Have you ever received a highly-anticipated wedding invitation in the mail, torn it open, and immediately started worrying about what you should wear? Don’t worry; you’re not alone.

Every wedding season, women all over the Western world often stand in front of their closets, hands on hips, staring gloomily into the collection of wedding-appropriate attire they’ve amassed over the decades. Yet, the question always stands: What exactly should I wear with that dress code?

That question is exactly why I decided to read up on the matter myself in order to give you a quick reference guide you can bookmark for upcoming wedding seasons. After gaining advice from trustworthy etiquette experts like Emily Post and Martha Stewart Weddings among others, and meshing it with my own knowledge and experience with events, here’s a simple guide to common wedding dress codes that you can use as a loose guideline for future wedding attire questions.

White tie women's attire for wedding by JOVANI and David's Bridal, featured on The Pink Bride www.thepinkbride.com.

1. White Tie

Typically only seen at the most formal of weddings after 6pm (or in some cases, after sunset), ladies are most definitely expected to wear the appropriate evening attire at a white tie event. This would include a very formal floor-length gown and may call for accessories such as a shawl to cover the shoulders depending on formality. Full-length white gloves (not removed until seated for dinner) may also be expected at such events, although their appearance seems restricted to state dinners and other political events.

You should never wear a gown above your ankles to a white tie event. Jewelry, makeup and hair should be classy and glamorous. As for gown color, sticking with darker or neutral colors is likely your best bet.

Black tie attire for women at wedding by John Paul Ataker, featured on The Pink Bride www.thepinkbride.com

2. Black Tie

As the more common dress code for formal evening weddings, most of us have a little more experience at finding outfits to wear for black tie events. You can opt for a formal evening gown that’s full-length or even wear a dressier cocktail gown. Naturally, a very classy little black dress would also be appropriate in this situation. Do be aware of the length, however! You wouldn’t want anything too sexy at a formal wedding. When in doubt, ask the bride herself what length she prefers at her wedding.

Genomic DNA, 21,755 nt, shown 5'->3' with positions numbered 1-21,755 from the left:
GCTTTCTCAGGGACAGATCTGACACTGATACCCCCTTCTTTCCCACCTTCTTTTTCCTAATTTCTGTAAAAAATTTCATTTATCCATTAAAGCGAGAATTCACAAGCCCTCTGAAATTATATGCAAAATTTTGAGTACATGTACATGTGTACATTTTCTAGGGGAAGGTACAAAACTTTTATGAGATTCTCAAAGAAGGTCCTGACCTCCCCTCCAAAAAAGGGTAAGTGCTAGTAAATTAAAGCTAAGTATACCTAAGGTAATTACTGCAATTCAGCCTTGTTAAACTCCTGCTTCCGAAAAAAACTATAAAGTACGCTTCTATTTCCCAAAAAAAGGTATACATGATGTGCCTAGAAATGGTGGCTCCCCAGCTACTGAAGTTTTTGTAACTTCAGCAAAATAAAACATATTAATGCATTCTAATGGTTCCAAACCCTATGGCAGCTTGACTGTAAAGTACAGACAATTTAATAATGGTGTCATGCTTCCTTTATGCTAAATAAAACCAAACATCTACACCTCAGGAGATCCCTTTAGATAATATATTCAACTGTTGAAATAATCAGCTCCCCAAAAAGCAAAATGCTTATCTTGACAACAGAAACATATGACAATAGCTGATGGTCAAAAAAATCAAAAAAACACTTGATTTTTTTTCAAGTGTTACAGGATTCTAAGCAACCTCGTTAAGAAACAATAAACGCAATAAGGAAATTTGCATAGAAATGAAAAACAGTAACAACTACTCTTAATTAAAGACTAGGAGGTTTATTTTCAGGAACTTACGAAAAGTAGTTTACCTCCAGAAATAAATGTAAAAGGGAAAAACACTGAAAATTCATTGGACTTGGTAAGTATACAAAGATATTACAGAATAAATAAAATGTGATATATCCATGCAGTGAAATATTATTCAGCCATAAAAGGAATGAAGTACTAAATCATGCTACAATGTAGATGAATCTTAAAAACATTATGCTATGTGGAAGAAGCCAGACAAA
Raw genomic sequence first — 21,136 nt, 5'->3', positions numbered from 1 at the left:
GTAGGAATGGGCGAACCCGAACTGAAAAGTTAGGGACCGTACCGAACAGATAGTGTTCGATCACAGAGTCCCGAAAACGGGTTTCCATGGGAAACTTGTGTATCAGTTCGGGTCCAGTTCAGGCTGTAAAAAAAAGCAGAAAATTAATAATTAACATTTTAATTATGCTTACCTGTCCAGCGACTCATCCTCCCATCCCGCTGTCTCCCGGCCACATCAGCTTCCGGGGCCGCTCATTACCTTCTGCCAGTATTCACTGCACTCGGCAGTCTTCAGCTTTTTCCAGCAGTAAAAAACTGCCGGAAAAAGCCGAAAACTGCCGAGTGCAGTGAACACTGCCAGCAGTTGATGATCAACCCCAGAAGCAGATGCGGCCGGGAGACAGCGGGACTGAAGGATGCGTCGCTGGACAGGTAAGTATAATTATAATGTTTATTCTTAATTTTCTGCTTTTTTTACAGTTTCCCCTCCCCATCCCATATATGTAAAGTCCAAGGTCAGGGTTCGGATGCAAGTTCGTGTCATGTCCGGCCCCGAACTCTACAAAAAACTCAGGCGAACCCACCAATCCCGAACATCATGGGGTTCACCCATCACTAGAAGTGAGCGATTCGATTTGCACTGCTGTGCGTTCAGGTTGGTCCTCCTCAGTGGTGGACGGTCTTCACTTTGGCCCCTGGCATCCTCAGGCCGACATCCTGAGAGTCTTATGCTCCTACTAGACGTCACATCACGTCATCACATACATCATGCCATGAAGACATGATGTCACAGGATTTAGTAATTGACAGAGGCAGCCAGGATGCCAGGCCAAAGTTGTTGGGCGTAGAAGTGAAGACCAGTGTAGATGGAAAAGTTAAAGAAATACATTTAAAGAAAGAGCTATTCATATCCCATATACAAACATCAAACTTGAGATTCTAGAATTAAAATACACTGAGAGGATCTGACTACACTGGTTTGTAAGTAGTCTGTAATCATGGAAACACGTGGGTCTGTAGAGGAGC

You can more safely choose from a wider variety of dress colors for black tie events in comparison to white tie events, although neutral colors will always be your safest bet – and whites are always assumed to be a no-go. Just make sure you don’t wear anything too flashy or attention-grabbing. Again, be mindful that you aren’t seen as attempting to take attention from the bride.

Cocktail and creative black tie attire for women at wedding by Hannah S, featured on The Pink Bride www.thepinkbride.com

3. Cocktail

The cocktail dress code is another code seen most often at evening events. It’s sometimes referred to as “creative black tie” by a few parties. You’d be safe to go with similar options from the black tie category above, but dresses are always shorter with cocktail attire, and all accessories and even your hair style can be substantially more distinctive and on-trend. The more “creative” translations of this code suggest that women opt for much shorter dresses (i.e. at or above the knee), which also is why this dress code isn’t normally seen for weddings as often as it’s seen for wedding after-parties or other parties hosted around the event. A little black dress with trendy, flashy jewelry and fabulous heels would be the perfect complement to this dress code.

Dressy-casual wedding attire for women by Alfred Angelo, featured on The Pink Bride www.thepinkbride.com

4. Dressy Casual

An informal dress on the shorter side, closed-toe shoes, and understated accessories would likely work best for this dress code. You can also opt for separates, such as a nice skirt and fabulous top.

Wedding invitations by David's Bridal, featured on The Pink Bride www.thepinkbride.com

5. No code

If the bride and groom didn’t list a dress code on the invitation, don’t worry. Plenty of clues may indicate what you should wear, and all of them can be determined from your invitation – which may have an implied dress code.

Was the invitation made DIY, or was it professionally printed? Is it a casual design, or does it boast calligraphy and a gold-leaf inner envelope? Also, look at the details. Will the wedding be hosted at a barn or celebrated in a ball room? Next, check out the time. Will it be an afternoon wedding or an evening soiree? Finally, if none of these details gives you enough information to comfortably decide what you should wear, call up the bride, one of her close relatives, or maid of honor to make sure.

 

If still in doubt after asking the bride or her close friends, ask your local bridal salon expert! He or she will be able to help you interpret the bride’s wishes into a stunning ensemble that’s perfect for the celebration’s dress code.

Wondering what your date should wear? Learn what different dress codes mean for him.

 

 

Image credits as follows:

White Tie: Memphis bridal salon Unique Boutique & Bridal, national bridal salon David’s Bridal, and Knoxville bridal salon Wedding Wonderland (Image by Waldorf Photographic Art)

Black Tie: Chattanooga bridal salon Boutique Couture

Cocktail: Memphis bridal salon Unique Boutique & Bridal, Johnson City bridal salon Princess Diaries

Dressy-Casual: Knoxville bridal salon Alfred Angelo